The American Society of Cinematographers

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Return to Table of Contents December 2014 Return to Table of Contents
Presidents Desk
Interstellar
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ASC Close-Up

Inconsistency is a defining trait of Alberta weather. “From one moment to the next, the sky would storm with black clouds or give us a beautiful low sun,” van Hoytema recalls. “The rule of thumb was to accept the beautiful and the extreme. It was not always dramatic. It could be very gray and dull, and we wanted to capture those moments, too.” NDs and polarizers helped maintain a shallow T2.8/T4 at ISO 50, though some action scenes pushed the stop as high as T5.6.

“We typically used a 12-by-12 Ultrabounce and sometimes a little overhead action,” says Skinner. “The wind really kicks up in Calgary, so our key grip, Herb Ault, also used perforated bounces. When we did light, it was the standard two 18Ks through a 12-by-12 frame of Full Grid. Most of the time, we would just wait for the sun to come back.”

For a sequence that takes place in an underground facility, the filmmakers combined exterior locations in Canmore, Alberta, with a number of interiors, including a parking garage in Torrance, Calif.; the Bonaventure Hotel in Los Angeles; and sets built on Stage 26 at the Sony lot in Culver City, Calif. The filmmakers adopted a utilitarian approach to combine these disparate locations into a single environment. “Everything from the light sources to the furniture to the technology was meant to seem familiar and was constructed according to its function,” van Hoytema remarks.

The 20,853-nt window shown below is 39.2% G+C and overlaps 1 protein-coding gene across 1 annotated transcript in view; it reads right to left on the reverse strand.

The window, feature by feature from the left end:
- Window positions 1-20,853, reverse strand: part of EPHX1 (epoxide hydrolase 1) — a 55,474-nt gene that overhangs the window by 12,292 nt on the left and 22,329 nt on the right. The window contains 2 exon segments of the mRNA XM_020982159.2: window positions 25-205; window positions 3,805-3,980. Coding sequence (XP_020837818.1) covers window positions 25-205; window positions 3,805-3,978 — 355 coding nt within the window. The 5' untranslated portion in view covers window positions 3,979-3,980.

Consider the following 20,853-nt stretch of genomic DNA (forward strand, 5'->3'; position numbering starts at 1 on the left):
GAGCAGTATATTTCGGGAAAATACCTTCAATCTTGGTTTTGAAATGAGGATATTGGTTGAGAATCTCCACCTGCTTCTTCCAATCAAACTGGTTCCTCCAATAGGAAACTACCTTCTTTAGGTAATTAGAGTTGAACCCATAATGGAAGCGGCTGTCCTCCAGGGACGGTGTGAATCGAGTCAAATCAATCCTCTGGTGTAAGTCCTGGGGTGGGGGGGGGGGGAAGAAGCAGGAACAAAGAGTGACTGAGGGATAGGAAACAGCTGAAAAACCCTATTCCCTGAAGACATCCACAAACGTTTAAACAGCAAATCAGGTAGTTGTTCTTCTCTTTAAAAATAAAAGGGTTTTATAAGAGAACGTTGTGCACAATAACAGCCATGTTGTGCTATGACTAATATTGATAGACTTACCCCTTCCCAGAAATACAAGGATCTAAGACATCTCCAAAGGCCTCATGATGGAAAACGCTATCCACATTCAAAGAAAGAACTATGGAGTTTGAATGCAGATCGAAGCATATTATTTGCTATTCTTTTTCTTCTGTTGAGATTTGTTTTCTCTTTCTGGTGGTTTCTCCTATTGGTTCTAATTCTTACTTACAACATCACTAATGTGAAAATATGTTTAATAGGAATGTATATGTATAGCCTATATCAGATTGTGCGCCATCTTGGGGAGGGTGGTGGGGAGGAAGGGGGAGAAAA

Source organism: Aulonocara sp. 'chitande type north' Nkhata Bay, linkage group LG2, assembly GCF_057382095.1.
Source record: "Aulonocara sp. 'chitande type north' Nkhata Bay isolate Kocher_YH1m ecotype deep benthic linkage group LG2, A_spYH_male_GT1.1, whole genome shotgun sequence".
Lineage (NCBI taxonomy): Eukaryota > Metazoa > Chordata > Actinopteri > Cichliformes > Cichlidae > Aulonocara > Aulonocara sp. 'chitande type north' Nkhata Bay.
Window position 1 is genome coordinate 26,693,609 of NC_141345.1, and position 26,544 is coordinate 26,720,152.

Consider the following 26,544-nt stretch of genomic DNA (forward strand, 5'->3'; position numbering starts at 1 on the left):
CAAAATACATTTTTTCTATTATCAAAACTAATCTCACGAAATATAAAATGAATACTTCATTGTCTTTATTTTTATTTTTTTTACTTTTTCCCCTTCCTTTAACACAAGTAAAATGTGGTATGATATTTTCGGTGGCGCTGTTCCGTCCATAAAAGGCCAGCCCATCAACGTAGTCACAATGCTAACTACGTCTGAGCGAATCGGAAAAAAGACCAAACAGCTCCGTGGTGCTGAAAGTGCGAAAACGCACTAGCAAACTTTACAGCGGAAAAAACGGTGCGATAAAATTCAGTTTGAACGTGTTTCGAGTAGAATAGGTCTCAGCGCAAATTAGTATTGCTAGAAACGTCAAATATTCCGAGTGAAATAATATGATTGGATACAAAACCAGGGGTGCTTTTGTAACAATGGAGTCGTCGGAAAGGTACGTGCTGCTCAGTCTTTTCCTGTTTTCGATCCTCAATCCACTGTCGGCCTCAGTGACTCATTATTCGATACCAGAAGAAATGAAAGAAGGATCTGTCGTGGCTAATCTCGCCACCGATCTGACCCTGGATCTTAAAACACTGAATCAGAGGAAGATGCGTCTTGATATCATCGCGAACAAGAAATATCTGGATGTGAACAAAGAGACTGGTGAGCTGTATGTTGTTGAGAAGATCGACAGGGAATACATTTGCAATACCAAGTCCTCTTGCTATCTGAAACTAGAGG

Onstage at Sony, the facility’s large boardroom was connected to the roomy office where Professor Brand (Michael Caine) and Murph (Jessica Chastain) work out some of the film’s deep science. Practical T8 fluorescent tubes in the ceiling were warmed with 1⁄8 CTO to create an ambient light level. The actors were augmented with a 2x2 Kino Flo and wrapped with a handheld panel of VHO 120 LiteRibbon strips diffused with Lee 129 Heavy Frost. “The LED housings were designed for practical use on the spaceship sets, but we ended up using them on every set because they were battery-powered and I could run around with Hoyte and hold one next to the camera as an eyelight,” says Skinner.

Cooper’s experience as a test pilot lands him a potentially one-way ticket on the expedition spacecraft Endurance, where he joins Brand’s daughter (played by Anne Hathaway) and scientists Doyle (Wes Bentley) and Romilly (David Gyasi). Sony’s Stage 30 housed the main Endurance set and two vertically oriented sections for “zero-gravity” work. Full-sized versions of the Endurance’s ranger and lander spacecrafts, which were mounted to a hydraulic gimbal by special-effects coordinator Scott Fisher and his crew, were built on Stages 26 and 27.

Van Hoytema lit the Endurance interior to a T2.8/T4 using practical LiteRibbon and fluorescent fixtures based on a Kino Flo egg-crate louver. “The honeycomb [design] looked functional and also gave us control over the light,” he says. “We wanted to get away from typical ‘movie spaceship’ aesthetics. A big part of our language in the ship was inspired by Imax NASA footage. We were thinking of something more like an Amtrak train or the inside of a tank. We tried to emulate the claustrophobia by tightening our sets and making them 100-percent real — no walls could be removed. This is another reason why we customized our lenses; we never would have been able to shoot in these cramped spaces with normal anamorphic lenses.”